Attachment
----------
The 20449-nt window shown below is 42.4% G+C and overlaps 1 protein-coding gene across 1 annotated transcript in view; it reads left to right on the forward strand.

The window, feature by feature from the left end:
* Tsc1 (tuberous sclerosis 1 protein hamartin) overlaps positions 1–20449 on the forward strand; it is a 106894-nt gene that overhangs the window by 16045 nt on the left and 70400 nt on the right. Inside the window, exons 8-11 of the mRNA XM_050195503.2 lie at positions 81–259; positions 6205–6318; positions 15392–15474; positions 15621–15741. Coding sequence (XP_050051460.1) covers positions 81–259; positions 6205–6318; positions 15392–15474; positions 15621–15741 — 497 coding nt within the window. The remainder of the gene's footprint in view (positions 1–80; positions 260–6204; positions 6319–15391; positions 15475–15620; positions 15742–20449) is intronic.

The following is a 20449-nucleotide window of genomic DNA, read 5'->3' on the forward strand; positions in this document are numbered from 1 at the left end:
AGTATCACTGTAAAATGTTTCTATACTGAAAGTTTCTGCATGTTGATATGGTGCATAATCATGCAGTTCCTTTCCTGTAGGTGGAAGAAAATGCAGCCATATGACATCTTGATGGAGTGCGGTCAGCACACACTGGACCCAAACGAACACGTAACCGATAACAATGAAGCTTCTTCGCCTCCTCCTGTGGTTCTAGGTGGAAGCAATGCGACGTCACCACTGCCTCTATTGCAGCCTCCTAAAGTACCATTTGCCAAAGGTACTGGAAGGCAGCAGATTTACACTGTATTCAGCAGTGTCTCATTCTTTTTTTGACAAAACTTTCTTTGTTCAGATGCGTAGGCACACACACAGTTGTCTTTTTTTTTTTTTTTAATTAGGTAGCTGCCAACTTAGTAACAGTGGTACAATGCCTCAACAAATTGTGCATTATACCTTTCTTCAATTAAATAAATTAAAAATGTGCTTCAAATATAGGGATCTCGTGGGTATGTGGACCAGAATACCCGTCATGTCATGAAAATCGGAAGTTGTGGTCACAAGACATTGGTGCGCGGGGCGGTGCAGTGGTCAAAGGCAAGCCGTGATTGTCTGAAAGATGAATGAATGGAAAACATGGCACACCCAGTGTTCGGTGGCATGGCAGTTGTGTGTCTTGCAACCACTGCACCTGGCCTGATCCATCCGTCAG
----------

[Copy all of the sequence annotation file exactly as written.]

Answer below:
The 20449-nt window shown below is 42.4% G+C and overlaps 1 protein-coding gene across 1 annotated transcript in view; it reads left to right on the forward strand.

The window, feature by feature from the left end:
* Tsc1 (tuberous sclerosis 1 protein hamartin) overlaps positions 1–20449 on the forward strand; it is a 106894-nt gene that overhangs the window by 16045 nt on the left and 70400 nt on the right. Inside the window, exons 8-11 of the mRNA XM_050195503.2 lie at positions 81–259; positions 6205–6318; positions 15392–15474; positions 15621–15741. Coding sequence (XP_050051460.1) covers positions 81–259; positions 6205–6318; positions 15392–15474; positions 15621–15741 — 497 coding nt within the window. The remainder of the gene's footprint in view (positions 1–80; positions 260–6204; positions 6319–15391; positions 15475–15620; positions 15742–20449) is intronic.

The following is a 20449-nucleotide window of genomic DNA, read 5'->3' on the forward strand; positions in this document are numbered from 1 at the left end:
AGTATCACTGTAAAATGTTTCTATACTGAAAGTTTCTGCATGTTGATATGGTGCATAATCATGCAGTTCCTTTCCTGTAGGTGGAAGAAAATGCAGCCATATGACATCTTGATGGAGTGCGGTCAGCACACACTGGACCCAAACGAACACGTAACCGATAACAATGAAGCTTCTTCGCCTCCTCCTGTGGTTCTAGGTGGAAGCAATGCGACGTCACCACTGCCTCTATTGCAGCCTCCTAAAGTACCATTTGCCAAAGGTACTGGAAGGCAGCAGATTTACACTGTATTCAGCAGTGTCTCATTCTTTTTTTGACAAAACTTTCTTTGTTCAGATGCGTAGGCACACACACAGTTGTCTTTTTTTTTTTTTTTAATTAGGTAGCTGCCAACTTAGTAACAGTGGTACAATGCCTCAACAAATTGTGCATTATACCTTTCTTCAATTAAATAAATTAAAAATGTGCTTCAAATATAGGGATCTCGTGGGTATGTGGACCAGAATACCCGTCATGTCATGAAAATCGGAAGTTGTGGTCACAAGACATTGGTGCGCGGGGCGGTGCAGTGGTCAAAGGCAAGCCGTGATTGTCTGAAAGATGAATGAATGGAAAACATGGCACACCCAGTGTTCGGTGGCATGGCAGTTGTGTGTCTTGCAACCACTGCACCTGGCCTGATCCATCCGTCAG